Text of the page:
The 75th Diamond anniversary Golden Globes kicked off the 2018 Awards Season and as usual despite their diverse nods, it was pretty much an all-white affair.
Let’s get the ‘of colour’ winners out the way, the fantastic Sterling K. Brown became the first African American man to take home Best Actor in a Drama Series, Aziz Ansari became the first Asian American man to win Best Actor in a Comedy Series and Aunty Queen President of the World Oprah Winfrey became the first African American woman to take home the Cecil B. DeMille Award, the honorary Golden Globe Award given by the Hollywood Foreign Press Association for “outstanding contributions to the world of entertainment.”
The snubbed were our #BritishBlacktor Daniel Kaluuya who was up for Best Actor in a Comedy Film, he lost out to James Franco. Get Out was also ignored in its nutty category entry, Best Comedy Film. Jordan Peele its writer and director was snubbed by omission from Best Director and Best Screenplay. Also ignored Mudbound for Best Film, Dee Rees for Best Director, and Mary J Blige for Best Supporting Actress in a Drama Film, Blige also missed out on Best Original Song for her Mudbound inspired song Mighty River. Octavia Spencer also missed out on Best Supporting Actress in Mary’s category for her role in The Shape of Water. Anthony Anderson didn’t get an award for Best Actor in a Comedy series for Black-ish, and our homegirl from across the water Issa Rae didn’t get Best Actress in a Comedy series for the excellent Insecure.
So after we collect our coats and disappointment at the door, we look ahead to the rest of Awards Season which really means nothing else matters until the BAFTAs and then the Oscars. Yet before those two awards, we have the NAACP Image Awards on January 18th, where there’s a whole lorra, well everyone nominated is black. For us, Idris Elba (Thor) and Daniel are mentioned in their noms. The NAACP Image Awards and the BET awards are big bashy and fantastic. Those of us in the UK who grew up on African American content, respect these awards, possibly more than they are respected in their own country. Although, E Entertainment has started featuring the red carpet of these awards, and mainstream publications like Variety, Deadline and Hollywood Reporter now make the effort to write an article or two about them. Progress. Sigh.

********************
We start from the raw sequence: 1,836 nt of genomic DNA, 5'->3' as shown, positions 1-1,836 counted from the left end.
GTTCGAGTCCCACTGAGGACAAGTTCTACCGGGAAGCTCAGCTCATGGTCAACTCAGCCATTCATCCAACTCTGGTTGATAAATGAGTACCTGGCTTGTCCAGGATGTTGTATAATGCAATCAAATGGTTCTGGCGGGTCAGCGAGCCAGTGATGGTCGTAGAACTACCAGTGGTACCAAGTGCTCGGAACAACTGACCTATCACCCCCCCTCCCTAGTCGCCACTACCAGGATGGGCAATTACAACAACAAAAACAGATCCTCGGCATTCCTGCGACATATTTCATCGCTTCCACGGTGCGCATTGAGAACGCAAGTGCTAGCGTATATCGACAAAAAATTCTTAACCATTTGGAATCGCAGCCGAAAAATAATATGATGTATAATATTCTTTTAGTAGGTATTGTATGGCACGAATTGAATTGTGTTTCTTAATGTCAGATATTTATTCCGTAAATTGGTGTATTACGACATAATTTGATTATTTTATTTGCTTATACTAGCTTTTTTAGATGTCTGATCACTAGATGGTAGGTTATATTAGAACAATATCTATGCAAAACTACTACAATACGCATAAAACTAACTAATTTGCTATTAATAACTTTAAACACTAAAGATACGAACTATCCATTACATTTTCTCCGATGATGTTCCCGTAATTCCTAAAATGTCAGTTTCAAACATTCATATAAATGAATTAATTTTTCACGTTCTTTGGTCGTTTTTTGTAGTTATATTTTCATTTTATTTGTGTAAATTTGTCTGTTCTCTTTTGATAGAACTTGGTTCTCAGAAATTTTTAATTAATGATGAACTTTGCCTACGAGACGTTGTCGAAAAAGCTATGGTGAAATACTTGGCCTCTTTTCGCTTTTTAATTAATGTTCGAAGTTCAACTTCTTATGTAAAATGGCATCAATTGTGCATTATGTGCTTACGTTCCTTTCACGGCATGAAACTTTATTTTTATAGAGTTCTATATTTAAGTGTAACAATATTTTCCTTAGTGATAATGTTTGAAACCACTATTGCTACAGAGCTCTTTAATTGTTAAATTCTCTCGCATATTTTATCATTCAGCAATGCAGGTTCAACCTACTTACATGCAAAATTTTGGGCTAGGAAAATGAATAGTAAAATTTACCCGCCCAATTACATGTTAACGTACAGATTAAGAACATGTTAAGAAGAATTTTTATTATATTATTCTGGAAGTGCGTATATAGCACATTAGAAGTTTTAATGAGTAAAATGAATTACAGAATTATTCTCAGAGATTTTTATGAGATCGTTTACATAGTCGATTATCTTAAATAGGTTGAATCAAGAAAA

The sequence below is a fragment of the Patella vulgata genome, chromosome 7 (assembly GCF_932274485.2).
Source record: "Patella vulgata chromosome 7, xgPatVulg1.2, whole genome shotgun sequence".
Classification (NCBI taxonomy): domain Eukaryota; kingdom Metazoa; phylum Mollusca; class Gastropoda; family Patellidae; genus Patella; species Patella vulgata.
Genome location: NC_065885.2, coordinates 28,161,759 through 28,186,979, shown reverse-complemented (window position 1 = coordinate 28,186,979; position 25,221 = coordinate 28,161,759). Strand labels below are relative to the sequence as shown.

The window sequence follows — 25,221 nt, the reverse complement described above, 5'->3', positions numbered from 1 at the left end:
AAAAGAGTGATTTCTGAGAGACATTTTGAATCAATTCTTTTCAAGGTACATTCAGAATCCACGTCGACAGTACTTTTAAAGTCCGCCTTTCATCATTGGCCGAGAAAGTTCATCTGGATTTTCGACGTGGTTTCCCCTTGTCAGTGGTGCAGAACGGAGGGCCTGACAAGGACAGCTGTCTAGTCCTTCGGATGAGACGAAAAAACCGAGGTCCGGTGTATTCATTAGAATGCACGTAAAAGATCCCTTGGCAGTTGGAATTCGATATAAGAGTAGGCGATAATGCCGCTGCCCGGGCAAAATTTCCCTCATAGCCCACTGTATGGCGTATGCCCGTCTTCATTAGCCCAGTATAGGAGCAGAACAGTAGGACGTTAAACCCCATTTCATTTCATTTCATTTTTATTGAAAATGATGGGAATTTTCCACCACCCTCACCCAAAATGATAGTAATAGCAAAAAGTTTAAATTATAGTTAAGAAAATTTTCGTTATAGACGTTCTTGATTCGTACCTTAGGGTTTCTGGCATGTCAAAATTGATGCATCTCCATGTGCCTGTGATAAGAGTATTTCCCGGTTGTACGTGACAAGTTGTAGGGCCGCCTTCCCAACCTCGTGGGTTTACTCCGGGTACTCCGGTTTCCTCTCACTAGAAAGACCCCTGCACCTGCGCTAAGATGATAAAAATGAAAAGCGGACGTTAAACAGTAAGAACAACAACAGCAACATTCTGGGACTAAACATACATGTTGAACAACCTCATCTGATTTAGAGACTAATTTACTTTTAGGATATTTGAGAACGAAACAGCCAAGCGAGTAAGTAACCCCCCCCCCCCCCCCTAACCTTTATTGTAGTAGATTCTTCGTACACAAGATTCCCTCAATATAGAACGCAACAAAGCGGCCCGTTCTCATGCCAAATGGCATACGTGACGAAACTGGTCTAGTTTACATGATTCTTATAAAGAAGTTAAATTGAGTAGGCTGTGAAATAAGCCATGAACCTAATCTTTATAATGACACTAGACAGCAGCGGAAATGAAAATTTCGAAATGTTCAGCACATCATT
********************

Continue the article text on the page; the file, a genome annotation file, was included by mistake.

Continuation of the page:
But if we look to the UK, and no I’m not going to name names, do we care about British Black Award shows? I’d say yeah and no. Yeah because we understand recognition is needed because we know we’re not going to get much when we look to the BAFTAs, The Oliviers, The Brits, The Booker, MTV Europe for example and once we get our organisation together, no one knows how to throw a party like black folks. But also it’s a resounding no not really. It’s not because we don’t appreciate our awards, it’s because British / UK based black-focused award shows pull no power. They make no difference to careers. Creatives can’t do anything with them.
*Random placement of Oprah’s Golden Globe speech*